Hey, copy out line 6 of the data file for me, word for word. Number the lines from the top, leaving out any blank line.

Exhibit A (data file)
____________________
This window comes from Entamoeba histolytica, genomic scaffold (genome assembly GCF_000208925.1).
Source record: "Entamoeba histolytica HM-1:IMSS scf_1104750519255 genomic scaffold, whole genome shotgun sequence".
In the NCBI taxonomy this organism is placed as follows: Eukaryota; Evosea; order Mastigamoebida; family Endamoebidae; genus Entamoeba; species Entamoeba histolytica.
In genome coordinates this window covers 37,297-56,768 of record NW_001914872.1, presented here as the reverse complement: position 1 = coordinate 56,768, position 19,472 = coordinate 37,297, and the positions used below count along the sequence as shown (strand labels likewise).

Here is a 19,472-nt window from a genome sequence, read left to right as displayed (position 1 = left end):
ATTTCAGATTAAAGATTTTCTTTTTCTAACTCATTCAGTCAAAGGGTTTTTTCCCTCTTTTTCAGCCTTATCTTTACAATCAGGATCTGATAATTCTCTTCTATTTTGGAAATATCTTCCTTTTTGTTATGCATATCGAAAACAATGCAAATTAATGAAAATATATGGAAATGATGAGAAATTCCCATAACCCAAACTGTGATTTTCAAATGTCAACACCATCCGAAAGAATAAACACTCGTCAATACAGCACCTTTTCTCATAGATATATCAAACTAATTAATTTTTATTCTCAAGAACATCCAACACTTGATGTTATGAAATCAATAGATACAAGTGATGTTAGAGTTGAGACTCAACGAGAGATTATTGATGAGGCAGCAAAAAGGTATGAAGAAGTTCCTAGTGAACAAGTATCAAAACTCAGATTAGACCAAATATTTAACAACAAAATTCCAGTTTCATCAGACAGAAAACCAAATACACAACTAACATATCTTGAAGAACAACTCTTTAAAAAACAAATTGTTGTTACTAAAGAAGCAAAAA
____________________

ATTTCAGATTAAAGATTTTCTTTTTCTAACTCATTCAGTCAAAGGGTTTTTTCCCTCTTTTTCAGCCTTATCTTTACAATCAGGATCTGATAATTCTCTTCTATTTTGGAAATATCTTCCTTTTTGTTATGCATATCGAAAACAATGCAAATTAATGAAAATATATGGAAATGATGAGAAATTCCCATAACCCAAACTGTGATTTTCAAATGTCAACACCATCCGAAAGAATAAACACTCGTCAATACAGCACCTTTTCTCATAGATATATCAAACTAATTAATTTTTATTCTCAAGAACATCCAACACTTGATGTTATGAAATCAATAGATACAAGTGATGTTAGAGTTGAGACTCAACGAGAGATTATTGATGAGGCAGCAAAAAGGTATGAAGAAGTTCCTAGTGAACAAGTATCAAAACTCAGATTAGACCAAATATTTAACAACAAAATTCCAGTTTCATCAGACAGAAAACCAAATACACAACTAACATATCTTGAAGAACAACTCTTTAAAAAACAAATTGTTGTTACTAAAGAAGCAAAAA